9 of East Anglia's most stunning and iconic paintings
- Credit: Sworders
With its picturesque landscapes, East Anglia provides the inspiration for some of the most legendary pieces of art.
Here, Sworders' picture specialist Sarah Flynn picks nine of the best that were either made in the region, or are by its most famous artists.
1. Portrait of Christopher Griffin Jr, by Thomas Gainsborough
The great English portrait and landscape painter was born in Sudbury and worked in Suffolk before moving to Bath in 1759.
This portrait was painted when Griffith was visiting Bath and Gainsborough's studio had become one of the sights of the city.
It is a direct image, uncomplicated and honest - but demonstrates the artist's ability to catch a likeness and paint lace to perfection.
It sold for £26,000 in 2009.
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2. Hull's Mill at Sible Hedingham, by Eric Ravilious
Eric Ravilious moved to Hedingham in 1935 and painted this scene of working mills in the months after his arrival in the village.
He was tragically killed in the Second World War, lost in action when his plane went down off the coast of Iceland in September 1942 - so his work is scarce.
The painting is an important example of Ravilious’ work. Selling for £26,000 in 2003, the Fry Art Gallery, in Saffron Walden, was able to acquire it with assistance from the Art Fund and the Victoria and Albert Museum.
3. Foxglove, by Sir Cedric Morris
This rediscovered painting by the artist-plantsman Cedric Morris sold for £160,000 in 2019, a world-record price at the time.
Foxglove is surely the quintessential Morris still life depicting blooms of pink and purple foxgloves and other English garden flowers. A real treat for the senses.
It was painted in 1932, just three years after Morris and lifelong partner Arthur Lett-Haines chose the country life over a London studio.
4. A Suffolk spring landscape with Welsh mountains beyond, attributed to Lucian Freud
This picture was a real find – it came from the estate of Tom Wright, a Suffolk artist who studied at Benton End, in Hadleigh, under Cedric Morris.
The canvas was covered with a painting by Tom Wright, yet curiously had ‘Lucian’ scrawled in large letters on the reverse.
The agent handling the estate, knowing that Lucian Freud had been a contemporary of Tom Wright at the East Anglian School of Art, took a chance that there might be another painting underneath Wright’s picture.
With a bit of detective work and some tests by a conservator, there did indeed seem to be another image underneath - and lo and behold, a possible Lucian Freud landscape was revealed.
Dated to around 1939-40, experts concluded that it was probably an imagine amalgam of a Suffolk landscape, where he was studying with some Welsh hills beyond.
It sold at Sworders for £30,000 in July 2018.
5. A lady on a bay hunter jumping a hedge, by Sir Alfred Munnings
Munnings, one of the country's greatest ever artists, was born at Mendham Mill, across the River Waveney from Harleston. His father was the miller and Alfred grew up surrounded by horses.
This Edwardian watercolour (signed and date 1906), which sold for £27,000 in December 2014, is very much of its period.
The rider is shown riding side-saddle and jumping a hedge, leaning backwards - probably the most dangerous things a horsewoman can do.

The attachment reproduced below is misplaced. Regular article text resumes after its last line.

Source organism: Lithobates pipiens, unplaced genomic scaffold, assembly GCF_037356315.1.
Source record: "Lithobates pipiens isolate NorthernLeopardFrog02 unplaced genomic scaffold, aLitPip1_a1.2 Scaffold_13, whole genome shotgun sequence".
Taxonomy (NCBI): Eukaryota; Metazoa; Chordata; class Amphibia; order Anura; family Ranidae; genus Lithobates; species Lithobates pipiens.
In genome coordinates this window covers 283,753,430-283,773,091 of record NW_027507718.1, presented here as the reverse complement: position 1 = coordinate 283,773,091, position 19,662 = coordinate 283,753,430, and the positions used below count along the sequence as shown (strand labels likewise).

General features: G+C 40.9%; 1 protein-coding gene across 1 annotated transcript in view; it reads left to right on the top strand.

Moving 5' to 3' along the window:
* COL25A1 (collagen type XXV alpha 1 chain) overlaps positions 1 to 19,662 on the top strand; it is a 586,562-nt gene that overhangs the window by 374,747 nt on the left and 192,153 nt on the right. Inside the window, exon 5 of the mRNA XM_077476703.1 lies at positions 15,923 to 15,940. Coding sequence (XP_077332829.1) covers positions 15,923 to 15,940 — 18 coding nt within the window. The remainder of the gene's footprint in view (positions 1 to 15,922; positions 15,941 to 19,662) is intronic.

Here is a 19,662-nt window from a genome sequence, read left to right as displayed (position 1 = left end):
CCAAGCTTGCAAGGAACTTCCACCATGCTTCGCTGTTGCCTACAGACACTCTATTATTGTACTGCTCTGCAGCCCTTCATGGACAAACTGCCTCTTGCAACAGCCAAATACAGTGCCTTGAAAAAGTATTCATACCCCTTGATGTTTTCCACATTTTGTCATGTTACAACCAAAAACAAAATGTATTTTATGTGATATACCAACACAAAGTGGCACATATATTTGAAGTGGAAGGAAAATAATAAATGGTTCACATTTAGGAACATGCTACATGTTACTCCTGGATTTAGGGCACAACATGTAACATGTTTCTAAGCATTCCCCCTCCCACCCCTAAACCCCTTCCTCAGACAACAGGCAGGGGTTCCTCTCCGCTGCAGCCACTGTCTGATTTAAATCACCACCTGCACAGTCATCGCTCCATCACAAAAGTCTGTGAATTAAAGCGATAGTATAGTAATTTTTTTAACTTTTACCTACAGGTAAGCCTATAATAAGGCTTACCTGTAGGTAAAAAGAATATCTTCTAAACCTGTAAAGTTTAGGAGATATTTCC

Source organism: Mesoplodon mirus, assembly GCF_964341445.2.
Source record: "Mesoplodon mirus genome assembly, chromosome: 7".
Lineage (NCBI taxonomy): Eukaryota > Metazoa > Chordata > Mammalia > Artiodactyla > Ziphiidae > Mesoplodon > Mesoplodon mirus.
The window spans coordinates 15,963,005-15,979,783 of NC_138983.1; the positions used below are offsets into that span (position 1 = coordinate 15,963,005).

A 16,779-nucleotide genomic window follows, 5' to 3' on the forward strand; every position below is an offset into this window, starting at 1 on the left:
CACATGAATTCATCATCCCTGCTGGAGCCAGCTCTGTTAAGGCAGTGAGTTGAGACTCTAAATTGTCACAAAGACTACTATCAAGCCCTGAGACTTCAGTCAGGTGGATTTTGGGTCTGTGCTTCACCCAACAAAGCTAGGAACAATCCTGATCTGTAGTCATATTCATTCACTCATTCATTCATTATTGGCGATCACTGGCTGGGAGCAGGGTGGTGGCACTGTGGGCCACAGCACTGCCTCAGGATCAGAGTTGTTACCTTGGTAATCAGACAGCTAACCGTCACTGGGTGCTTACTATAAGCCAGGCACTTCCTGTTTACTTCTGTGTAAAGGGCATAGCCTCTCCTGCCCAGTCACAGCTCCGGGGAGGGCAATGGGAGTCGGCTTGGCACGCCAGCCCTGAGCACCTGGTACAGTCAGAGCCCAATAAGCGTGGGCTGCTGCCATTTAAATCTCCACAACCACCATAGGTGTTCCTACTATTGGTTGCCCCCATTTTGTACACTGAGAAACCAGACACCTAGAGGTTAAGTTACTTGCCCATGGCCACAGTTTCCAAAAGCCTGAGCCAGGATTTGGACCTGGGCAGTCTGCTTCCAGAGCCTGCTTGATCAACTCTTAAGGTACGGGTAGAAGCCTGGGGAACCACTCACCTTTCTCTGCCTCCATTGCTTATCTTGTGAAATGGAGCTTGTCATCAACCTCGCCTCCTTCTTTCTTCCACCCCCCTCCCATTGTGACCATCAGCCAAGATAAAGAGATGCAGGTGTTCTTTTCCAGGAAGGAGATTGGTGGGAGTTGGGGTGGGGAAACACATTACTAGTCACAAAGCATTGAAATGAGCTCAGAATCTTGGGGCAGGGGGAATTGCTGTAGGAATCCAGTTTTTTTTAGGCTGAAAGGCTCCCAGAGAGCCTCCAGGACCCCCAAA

Munnings' expert knowledge of the horse is clear in every work he painted. It is often forgotten that he only had the use of one eye, having lost the sight in the other in a bramble bush in his youth.
6. Portrait of the Sea, by Maggi Hambling
Sudbury-born Maggi Hambling, a student of Cedric Morris at the East Anglian School of Painting and Drawing from 1960, loves the sea in all its wild changes. Perhaps her best known work is Scallop, the memorial to Benjamin Britten that stands on the beach outside Aldeburgh.
The Fitzwilliam Museum had an exhibition of her Wave paintings a few years ago. In these paintings, she captures perfectly the moment of the sea as the wave crashes on the land.
Her work is much collected, as underlined by the £5,400 fetched by this tiny oil from 2006.
7. A river landscape with an angler and his dog near a bridge, by John Sell Cotman
This very beautiful early Cotman oil attracted great interest in the saleroom.
Works of this quality by Cotman come up rarely nowadays and its lovely provenance and exhibition history helped it to achieve a price of £14,200, hotly contested on several telephones.
The painting was part of a group of Norwich School pictures from the family of Surgeon Vice Admiral Godfrey Milton-Thompson.
It had been exhibited many times in the 1950s, when it was owned by Gavin Astor and hung at Hever Castle.
8. Dedham Vale with Brantham mill and haystacks, by John Constable
Anne Lyles, the great Constable expert, wrote that this previously unrecorded early oil sketch by Constable represented an exciting new discovery.
This very personal oil sketch from around1809 shows the countryside he knew so well – with one of his father’s mills in the far distance.
The fact that the picture once passed through the hands of Leggatt Brothers points towards a likely provenance direct from a member of the Constable family.
It sold for £70,000 in December 2020
9. The James and The Foremost Prince, by Eric Ravilious
Original works by Ravilious don’t come up very often on the market, as he died at the age of 39.
This particular piece was a real find – the vendors didn’t know it had any value at all when they brought it show Sworders and were delighted with the £85,000 sale price achieved in April 2016.
The painting benefitted from very good provenance and had been exhibited at the Imperial War Museum.